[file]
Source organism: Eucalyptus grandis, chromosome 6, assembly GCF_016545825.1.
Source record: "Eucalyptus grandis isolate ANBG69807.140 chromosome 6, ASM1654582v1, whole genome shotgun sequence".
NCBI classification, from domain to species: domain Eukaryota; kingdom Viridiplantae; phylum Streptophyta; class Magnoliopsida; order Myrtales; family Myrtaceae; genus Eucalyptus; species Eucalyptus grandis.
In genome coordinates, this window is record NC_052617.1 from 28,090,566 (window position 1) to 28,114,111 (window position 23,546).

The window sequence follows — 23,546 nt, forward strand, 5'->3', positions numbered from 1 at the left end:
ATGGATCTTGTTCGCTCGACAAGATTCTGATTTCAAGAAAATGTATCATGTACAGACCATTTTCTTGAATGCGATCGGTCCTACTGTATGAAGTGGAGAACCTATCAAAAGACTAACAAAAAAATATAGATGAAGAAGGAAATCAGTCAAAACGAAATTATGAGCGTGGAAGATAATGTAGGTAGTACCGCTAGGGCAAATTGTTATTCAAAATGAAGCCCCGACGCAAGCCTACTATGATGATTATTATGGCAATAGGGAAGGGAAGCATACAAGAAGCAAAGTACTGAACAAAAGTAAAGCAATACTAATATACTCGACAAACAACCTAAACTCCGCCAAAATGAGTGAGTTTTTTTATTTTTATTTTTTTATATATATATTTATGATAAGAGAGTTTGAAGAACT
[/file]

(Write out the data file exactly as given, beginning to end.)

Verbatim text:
Source organism: Eucalyptus grandis, chromosome 6, assembly GCF_016545825.1.
Source record: "Eucalyptus grandis isolate ANBG69807.140 chromosome 6, ASM1654582v1, whole genome shotgun sequence".
NCBI classification, from domain to species: domain Eukaryota; kingdom Viridiplantae; phylum Streptophyta; class Magnoliopsida; order Myrtales; family Myrtaceae; genus Eucalyptus; species Eucalyptus grandis.
In genome coordinates, this window is record NC_052617.1 from 28,090,566 (window position 1) to 28,114,111 (window position 23,546).

The window sequence follows — 23,546 nt, forward strand, 5'->3', positions numbered from 1 at the left end:
ATGGATCTTGTTCGCTCGACAAGATTCTGATTTCAAGAAAATGTATCATGTACAGACCATTTTCTTGAATGCGATCGGTCCTACTGTATGAAGTGGAGAACCTATCAAAAGACTAACAAAAAAATATAGATGAAGAAGGAAATCAGTCAAAACGAAATTATGAGCGTGGAAGATAATGTAGGTAGTACCGCTAGGGCAAATTGTTATTCAAAATGAAGCCCCGACGCAAGCCTACTATGATGATTATTATGGCAATAGGGAAGGGAAGCATACAAGAAGCAAAGTACTGAACAAAAGTAAAGCAATACTAATATACTCGACAAACAACCTAAACTCCGCCAAAATGAGTGAGTTTTTTTATTTTTATTTTTTTATATATATATTTATGATAAGAGAGTTTGAAGAACT